THE REINHEITSGEBOT or GERMANY’S PURITY LAW
Translation by Karl J. Eden * Commentary by Mike Retzlaff
“We hereby proclaim and decree, by Authority of our Province, that henceforth in the Duchy of Bavaria, in the country as well as in the cities and marketplaces, the following rules apply to the sale of beer:
“From Michaelmas to Georgi, the price for one Mass [Bavarian Liter 1,069] or one Kopf [bowl-shaped container for fluids, not quite one Mass], is not to exceed one Pfennig Munich value, and
“From Georgi to Michaelmas, the Mass shall not be sold for more than two Pfennig of the same value, the Kopf not more than three Heller [Heller usually one-half Pfennig].
“If this not be adhered to, the punishment stated below shall be administered.
“Should any person brew, or otherwise have, other beer than March beer, it is not to be sold any higher than one Pfennig per Mass.
“Furthermore, we wish to emphasize that in future in all cities, markets and in the country, the only ingredients used for the brewing of beer must be Barley, Hops and Water. Whosoever knowingly disregards or transgresses upon this ordinance shall be punished by the Court authorities’ confiscating such barrels of beer, without fail.
“Should, however, an innkeeper in the country, city or markets buy two or three pails of beer (containing 60 Mass) and sell it again to the common peasantry, he alone shall be permitted to charge one Heller more for the Mass or the Kopf, than mentioned above.
“Furthermore, should there arise a scarcity and subsequent price increase of the barley (also considering that the times of harvest differ, due to location), WE, the Bavarian Duchy, shall have the right to order curtailments for the good of all concerned.”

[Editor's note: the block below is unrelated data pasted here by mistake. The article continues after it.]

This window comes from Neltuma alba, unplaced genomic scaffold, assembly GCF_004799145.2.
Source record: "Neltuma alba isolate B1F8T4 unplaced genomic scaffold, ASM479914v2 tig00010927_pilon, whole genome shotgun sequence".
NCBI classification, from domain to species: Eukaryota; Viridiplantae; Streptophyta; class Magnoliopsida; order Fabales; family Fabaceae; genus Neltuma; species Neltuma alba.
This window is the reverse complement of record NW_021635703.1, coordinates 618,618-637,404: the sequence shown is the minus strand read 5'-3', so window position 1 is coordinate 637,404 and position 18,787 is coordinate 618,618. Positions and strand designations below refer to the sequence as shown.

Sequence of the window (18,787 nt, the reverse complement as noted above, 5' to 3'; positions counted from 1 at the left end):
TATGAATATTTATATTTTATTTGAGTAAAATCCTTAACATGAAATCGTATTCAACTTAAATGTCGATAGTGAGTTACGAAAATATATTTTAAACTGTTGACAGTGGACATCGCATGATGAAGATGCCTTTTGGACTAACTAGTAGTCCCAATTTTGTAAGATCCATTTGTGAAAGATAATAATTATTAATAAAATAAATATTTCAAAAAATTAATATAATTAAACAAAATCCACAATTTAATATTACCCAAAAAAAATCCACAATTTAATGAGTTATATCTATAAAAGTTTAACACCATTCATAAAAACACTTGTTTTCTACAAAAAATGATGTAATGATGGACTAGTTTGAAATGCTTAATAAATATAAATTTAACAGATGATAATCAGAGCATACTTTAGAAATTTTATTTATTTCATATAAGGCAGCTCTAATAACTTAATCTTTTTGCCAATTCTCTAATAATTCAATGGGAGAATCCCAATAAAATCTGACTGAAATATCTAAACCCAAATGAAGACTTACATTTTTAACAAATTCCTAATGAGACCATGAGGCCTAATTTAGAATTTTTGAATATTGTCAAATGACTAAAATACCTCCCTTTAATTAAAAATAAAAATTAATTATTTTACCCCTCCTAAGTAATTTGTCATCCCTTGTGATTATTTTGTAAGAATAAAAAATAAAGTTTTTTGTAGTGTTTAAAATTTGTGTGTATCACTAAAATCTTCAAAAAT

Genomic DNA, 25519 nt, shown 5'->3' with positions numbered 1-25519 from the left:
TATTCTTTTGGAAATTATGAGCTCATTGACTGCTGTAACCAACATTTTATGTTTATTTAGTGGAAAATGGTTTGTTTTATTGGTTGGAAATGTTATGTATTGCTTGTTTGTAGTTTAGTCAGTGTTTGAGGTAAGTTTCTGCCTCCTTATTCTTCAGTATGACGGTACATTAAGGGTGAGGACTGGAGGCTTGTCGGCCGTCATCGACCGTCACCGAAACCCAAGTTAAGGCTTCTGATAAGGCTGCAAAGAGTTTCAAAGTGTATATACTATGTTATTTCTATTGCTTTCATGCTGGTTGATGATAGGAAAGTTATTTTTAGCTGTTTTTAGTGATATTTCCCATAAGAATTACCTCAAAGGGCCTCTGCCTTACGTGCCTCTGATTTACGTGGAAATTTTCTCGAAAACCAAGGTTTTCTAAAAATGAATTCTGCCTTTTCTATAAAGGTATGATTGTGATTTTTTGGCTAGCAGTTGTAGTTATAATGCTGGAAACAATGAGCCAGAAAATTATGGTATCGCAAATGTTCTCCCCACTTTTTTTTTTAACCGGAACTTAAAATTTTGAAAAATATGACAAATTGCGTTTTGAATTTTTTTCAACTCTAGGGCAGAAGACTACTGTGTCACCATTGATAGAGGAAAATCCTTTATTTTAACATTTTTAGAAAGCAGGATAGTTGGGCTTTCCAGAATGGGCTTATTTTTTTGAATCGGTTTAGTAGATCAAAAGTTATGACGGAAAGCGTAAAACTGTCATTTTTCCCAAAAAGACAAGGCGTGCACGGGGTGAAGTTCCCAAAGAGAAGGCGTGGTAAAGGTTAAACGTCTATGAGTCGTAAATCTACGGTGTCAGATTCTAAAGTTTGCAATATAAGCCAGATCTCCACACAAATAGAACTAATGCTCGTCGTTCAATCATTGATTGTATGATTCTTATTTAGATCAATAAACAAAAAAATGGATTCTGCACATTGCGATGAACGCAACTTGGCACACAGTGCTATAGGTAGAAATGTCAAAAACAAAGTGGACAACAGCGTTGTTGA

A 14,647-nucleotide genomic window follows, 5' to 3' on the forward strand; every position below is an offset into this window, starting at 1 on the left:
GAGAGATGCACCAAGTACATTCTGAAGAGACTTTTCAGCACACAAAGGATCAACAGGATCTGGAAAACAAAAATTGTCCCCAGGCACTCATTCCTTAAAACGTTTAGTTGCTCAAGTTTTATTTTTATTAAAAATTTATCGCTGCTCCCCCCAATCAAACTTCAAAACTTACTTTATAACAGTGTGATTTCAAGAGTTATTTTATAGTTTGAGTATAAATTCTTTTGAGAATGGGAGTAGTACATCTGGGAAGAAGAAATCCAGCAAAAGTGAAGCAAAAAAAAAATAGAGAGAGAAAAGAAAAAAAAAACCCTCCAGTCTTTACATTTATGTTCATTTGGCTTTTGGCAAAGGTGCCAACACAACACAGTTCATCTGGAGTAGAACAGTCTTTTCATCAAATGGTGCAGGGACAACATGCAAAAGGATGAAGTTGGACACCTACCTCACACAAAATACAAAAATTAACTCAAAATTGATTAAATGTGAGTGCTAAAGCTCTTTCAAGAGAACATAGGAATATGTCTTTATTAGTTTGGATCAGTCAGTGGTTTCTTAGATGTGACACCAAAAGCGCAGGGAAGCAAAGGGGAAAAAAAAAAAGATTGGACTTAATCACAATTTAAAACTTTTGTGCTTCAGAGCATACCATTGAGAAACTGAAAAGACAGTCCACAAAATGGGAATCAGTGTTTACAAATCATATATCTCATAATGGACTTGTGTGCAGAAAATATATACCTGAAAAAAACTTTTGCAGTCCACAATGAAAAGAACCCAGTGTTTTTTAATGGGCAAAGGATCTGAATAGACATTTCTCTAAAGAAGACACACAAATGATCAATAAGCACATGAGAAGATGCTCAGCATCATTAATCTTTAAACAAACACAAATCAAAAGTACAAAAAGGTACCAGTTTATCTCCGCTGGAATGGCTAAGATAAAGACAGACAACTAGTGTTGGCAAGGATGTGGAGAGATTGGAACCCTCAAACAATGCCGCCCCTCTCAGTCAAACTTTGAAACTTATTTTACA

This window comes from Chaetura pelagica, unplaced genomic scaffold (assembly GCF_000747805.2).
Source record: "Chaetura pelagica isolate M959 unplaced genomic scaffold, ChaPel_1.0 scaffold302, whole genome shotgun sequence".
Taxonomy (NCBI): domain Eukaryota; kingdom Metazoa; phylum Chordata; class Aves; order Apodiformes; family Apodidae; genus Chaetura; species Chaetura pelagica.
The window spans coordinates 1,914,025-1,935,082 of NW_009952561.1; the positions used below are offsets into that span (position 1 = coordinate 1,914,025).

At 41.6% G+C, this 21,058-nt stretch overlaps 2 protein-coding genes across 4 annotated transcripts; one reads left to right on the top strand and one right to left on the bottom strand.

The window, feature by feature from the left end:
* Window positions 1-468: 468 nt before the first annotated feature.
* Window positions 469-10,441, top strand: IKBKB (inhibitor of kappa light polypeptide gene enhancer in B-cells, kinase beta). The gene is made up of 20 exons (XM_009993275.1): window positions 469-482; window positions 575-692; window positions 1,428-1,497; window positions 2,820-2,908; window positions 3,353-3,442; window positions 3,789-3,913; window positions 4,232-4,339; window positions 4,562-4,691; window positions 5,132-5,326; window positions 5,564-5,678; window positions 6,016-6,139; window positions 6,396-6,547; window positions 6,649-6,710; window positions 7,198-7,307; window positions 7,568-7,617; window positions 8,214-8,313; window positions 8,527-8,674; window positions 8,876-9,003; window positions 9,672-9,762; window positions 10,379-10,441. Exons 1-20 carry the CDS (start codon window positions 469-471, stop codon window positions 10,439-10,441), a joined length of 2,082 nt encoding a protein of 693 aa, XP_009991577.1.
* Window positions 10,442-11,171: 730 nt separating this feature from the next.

September 29th – Michaelmas is the festival day of St. Michael the archangel.
April 23rd – Georgi is the festival day of St. George the dragon slayer.
At first glance and according to common lore, this decree was made in 1516 as a “Consumer Protection Law” to protect the public from adulterated ingredients, unsafe brewing practices, and the tendency of some retailers toward price gouging. In addition, the law was designed to eliminate competition for grain between brewers and bakers. Wheat and rye were more suited to baking while barley was better suited to brewing. Of course, the Duchy retained authority to license the privilege to brew with these other grains.
Brewers were putting all sorts of things in their beer. Hops were well known but cost a lot more than herbs which could be gathered along a fence row or from the forest floor. The declining quality of beer translated into declining sales. Declining sales meant dwindling taxes to be collected. As the contents of the coffers of the city and aristocracy diminished, something had to be done to reverse this financially devastating trend. The civil authorities and nobility were suddenly interested in preserving public health. “Follow the money” is an admonition which seems timeless. When the decree is weighed against the reality of the times, the focus seems to deviate away from consumer protection.
Over the years, there were many such regulations which affected only particular cities, but this was the first which covered all of Bavaria. When Germany was unified in 1871, the Reinheitsgebot was still only a Bavarian thing but was adopted by a few other German states. It wasn’t enforced as a national code until 1906 when yeast was officially added to the list of ingredients. The purity portion of the Reinheitsgebot was retained in the Beer Taxation Law or Biersteuergesetz. It was updated in 1952 and prevailed until 1987 when the barley-hops-water-yeast only requirement was struck down in court as an impediment to free trade. This only affected beers imported into Germany.
Another change was made after Germany became a member of the European Union. The Biergesetz of 1993 allows even sugar in German-brewed top fermenting beer. Lagers brewed in Germany are required to abide by the original decree.
Although there is anecdotal evidence of German brewers, even Bavarian brewers using “verboten” ingredients over the years, most German brewers still adhere to that provision of the Reinheitsgebot as a matter of tradition and National pride.